The Shanghai investment giant with connections to the Chinese Communist government is downplaying its purchase of Grouse Mountain.
The McLaughlin family asked $200 million for the beloved North Vancouver resort. The Globe and Mail reported July 12 that China Minsheng Investment Group (CMIG) made a deal to buy it.
A news release timed for July 18 — when NDP Premier John Horgan’s swearing-in dominated British Columbia headlines — said CM (Canada) Asset Management Co. Ltd. is the new owner of GM Resorts LP, and it claims to be 60% Canadian-owned.
Public records obtained by theBreaker show that CM (Canada) Asset Management Co. Ltd. was incorporated Nov. 21, 2016 as 1097351 B.C. Ltd. with Kang Yu Canning Zou as the sole director.
Zou’s address is a $7.6 million-assessed, Shaughnessy mansion near the People’s Republic of China consular compound in South Granville. The property deed was registered in 2009 by businessman Wei Zou and homemaker Xia Yu.
1097351 B.C. Ltd. became CM (Canada) Asset Management Co. Ltd. on March 8, when a second director was added: Liao Feng. According to the CMIG website, Liao is the assistant president of CMIG and CEO of CMIG International. He uses Laurence as his English first name.
Six days later, on March 14, GM Resorts LP registered. Both GM Resorts LP and CM (Canada) are registered at the Bentall Centre office of law firm Fasken Martineau.
“We act for both state-owned enterprises and private-sector companies coming from China,” says the Fasken website. “We have advised Chinese companies investing in the resource sector around the world, particularly in mining, energy, oil and gas, Canadian oil sands, renewable and nuclear energy. We also work with Chinese companies involved in life sciences, aviation, communications and other industries.”
Edmond Luke is the director of Fasken’s China practice. He did not immediately respond to theBreaker.
None of the corporate records show the ownership structure of Grouse Mountain or its buyer. There is no legal requirement for a company to disclose such information to the Canadian public.
In a report last December called No Reason To Hide: Unmasking the Anonymous Owners of Canadian Companies and Trusts, Transparency International Canada urged Canadian governments to mandate the reporting of beneficial ownership in order to curb money laundering and tax evasion.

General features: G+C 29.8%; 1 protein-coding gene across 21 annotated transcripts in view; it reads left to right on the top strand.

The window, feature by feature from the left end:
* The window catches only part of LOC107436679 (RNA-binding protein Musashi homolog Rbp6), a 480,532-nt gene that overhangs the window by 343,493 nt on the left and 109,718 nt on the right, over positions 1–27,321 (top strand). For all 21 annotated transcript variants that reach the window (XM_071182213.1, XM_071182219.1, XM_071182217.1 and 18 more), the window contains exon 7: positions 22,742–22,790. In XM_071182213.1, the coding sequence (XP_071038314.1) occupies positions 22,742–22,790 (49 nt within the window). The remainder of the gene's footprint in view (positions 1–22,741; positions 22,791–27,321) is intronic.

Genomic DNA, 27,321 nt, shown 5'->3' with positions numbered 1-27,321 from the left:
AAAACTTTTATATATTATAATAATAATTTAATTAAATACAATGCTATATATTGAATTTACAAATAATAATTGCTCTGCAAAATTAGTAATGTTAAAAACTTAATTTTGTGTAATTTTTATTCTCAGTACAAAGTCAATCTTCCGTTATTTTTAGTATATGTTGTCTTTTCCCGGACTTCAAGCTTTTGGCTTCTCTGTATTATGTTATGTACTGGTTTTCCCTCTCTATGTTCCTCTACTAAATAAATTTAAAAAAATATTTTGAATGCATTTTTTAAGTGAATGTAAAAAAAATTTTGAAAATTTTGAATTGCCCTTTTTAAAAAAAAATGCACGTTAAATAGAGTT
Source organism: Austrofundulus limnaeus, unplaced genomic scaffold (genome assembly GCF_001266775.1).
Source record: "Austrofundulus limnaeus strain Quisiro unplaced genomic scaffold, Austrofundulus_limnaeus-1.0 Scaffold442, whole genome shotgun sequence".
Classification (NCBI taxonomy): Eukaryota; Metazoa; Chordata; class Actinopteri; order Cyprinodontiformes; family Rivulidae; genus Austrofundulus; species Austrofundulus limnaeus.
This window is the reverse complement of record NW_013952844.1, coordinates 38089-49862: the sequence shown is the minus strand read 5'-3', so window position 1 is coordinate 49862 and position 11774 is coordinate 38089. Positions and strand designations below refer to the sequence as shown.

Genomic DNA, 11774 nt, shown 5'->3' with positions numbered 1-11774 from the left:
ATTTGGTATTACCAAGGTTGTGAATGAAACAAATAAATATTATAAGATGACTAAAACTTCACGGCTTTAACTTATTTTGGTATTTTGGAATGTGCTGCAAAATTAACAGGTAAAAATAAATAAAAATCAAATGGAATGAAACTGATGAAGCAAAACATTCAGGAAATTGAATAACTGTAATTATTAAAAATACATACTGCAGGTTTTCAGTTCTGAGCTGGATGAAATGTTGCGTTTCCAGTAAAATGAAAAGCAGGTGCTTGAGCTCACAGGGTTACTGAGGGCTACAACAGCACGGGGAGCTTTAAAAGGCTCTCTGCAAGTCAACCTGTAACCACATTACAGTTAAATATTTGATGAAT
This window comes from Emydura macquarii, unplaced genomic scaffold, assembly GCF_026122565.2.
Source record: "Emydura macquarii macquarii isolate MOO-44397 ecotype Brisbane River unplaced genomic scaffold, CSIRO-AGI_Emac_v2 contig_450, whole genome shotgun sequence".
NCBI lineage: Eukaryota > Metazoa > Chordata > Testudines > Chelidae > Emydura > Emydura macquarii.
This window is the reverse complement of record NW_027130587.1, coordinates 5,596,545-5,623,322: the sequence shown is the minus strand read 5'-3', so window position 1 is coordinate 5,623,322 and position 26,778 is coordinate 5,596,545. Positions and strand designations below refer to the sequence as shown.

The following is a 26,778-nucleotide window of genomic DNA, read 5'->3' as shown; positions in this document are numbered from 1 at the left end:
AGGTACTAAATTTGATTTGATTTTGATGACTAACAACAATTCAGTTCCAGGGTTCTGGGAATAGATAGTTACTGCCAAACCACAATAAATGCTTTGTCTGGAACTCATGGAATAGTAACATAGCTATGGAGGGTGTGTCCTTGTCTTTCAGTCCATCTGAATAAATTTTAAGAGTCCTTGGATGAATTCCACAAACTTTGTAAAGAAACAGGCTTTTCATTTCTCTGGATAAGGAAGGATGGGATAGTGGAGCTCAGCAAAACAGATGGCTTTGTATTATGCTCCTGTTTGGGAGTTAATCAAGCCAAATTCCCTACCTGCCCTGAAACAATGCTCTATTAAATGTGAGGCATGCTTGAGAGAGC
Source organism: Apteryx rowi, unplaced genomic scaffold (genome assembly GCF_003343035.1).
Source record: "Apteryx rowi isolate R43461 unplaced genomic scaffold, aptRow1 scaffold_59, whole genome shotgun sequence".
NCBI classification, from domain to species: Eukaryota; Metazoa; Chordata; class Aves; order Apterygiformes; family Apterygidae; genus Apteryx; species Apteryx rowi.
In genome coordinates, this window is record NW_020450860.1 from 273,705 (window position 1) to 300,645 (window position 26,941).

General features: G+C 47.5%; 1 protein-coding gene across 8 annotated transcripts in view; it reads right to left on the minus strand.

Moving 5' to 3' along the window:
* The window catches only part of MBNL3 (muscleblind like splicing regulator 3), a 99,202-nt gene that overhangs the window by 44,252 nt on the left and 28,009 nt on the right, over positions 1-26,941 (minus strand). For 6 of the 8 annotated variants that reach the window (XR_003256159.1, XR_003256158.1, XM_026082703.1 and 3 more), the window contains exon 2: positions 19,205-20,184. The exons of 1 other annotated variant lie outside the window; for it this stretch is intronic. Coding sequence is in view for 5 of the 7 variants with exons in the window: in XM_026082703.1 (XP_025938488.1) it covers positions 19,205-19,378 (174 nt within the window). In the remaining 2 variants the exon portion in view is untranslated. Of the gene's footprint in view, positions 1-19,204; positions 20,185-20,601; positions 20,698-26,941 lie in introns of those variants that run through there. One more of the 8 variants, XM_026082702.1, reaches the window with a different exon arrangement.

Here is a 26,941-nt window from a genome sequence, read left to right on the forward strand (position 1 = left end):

“In Canada, more rigorous identity checks are done for individuals getting library cards than for those setting up companies,” the TI report said. “Corporate registries do not verify identification and most do not require information on shareholders, let alone beneficial owners. Most provinces also allow nominee directors and shareholders, who do not need to disclose that they are acting on someone else’s behalf.”
CMIG was born in 2014 on orders from Premier Li Keqiang with RMB50 billion (nearly $9 billion) from 59 founding companies.
The CMIG website sets out the company philosophy: “By fully utilizing the technology, brand, and resource advantages of developed countries, and the tremendous opportunities of ‘Going Global and Bringing in’ brought by the development potentials of countries along the ‘Belt and Road Initiative’ route, CMIG guides Chinese private capital to go abroad together, and promotes industrial upgrading and economic transformation.”
In a 2015 South China Morning Post interview, Liao was quoted saying his company was taking a cautious approach to foreign expansion. “We hope we could learn gradually even if we may pay premium prices for our projects abroad,” Liao said. “But we will try to minimize the prices we pay.”
CMIG senior leaders are veterans of China’s political elite. Board chair Dong Wenbiao was a member of the 10th and 11th National Commitee of Chinese People’s Political Consultative Conference (CPPCC) and a member of the standing committee of the 12th CPPCC national committee. President and CEO Li Huaizhen was a Deputy to the 11th National People’s Congress.
The Grouse Mountain acquisition corresponds with national political and economic objectives. Chinese president Xi Jinping has encouraged tycoons to invest in sports and recreation, because he wants China’s sports industry to be worth RMB 5 Trillion (nearly $1 billion) by 2025.
In 2022, Beijing will host the Winter Olympics.
That the formal announcement came the same day as the end of the BC Liberals’ 16-year dynasty may not have been a coincidence. Both Fasken and Grouse’s outgoing owner, Stuart McLaughlin, are major supporters of the party. Horgan’s NDP minority government is under public pressure to further regulate B.C.’s real estate market and enact anti-money laundering measures. The new attorney general is David Eby, whose Point Grey riding is riddled with multimillion-dollar houses registered to housewives and students with obvious mainland Chinese names.
Fasken donated $382,785 to the BC Liberals between 2005 and 2016. Grouse Mountain Resorts CEO McLaughlin donated $136,730 to the party. Since September 2013, McLaughlin has been the provincially appointed chair of B.C. Pavilion Corporation, the Crown corporation that operates B.C. Place Stadium and the Vancouver Convention Centre.
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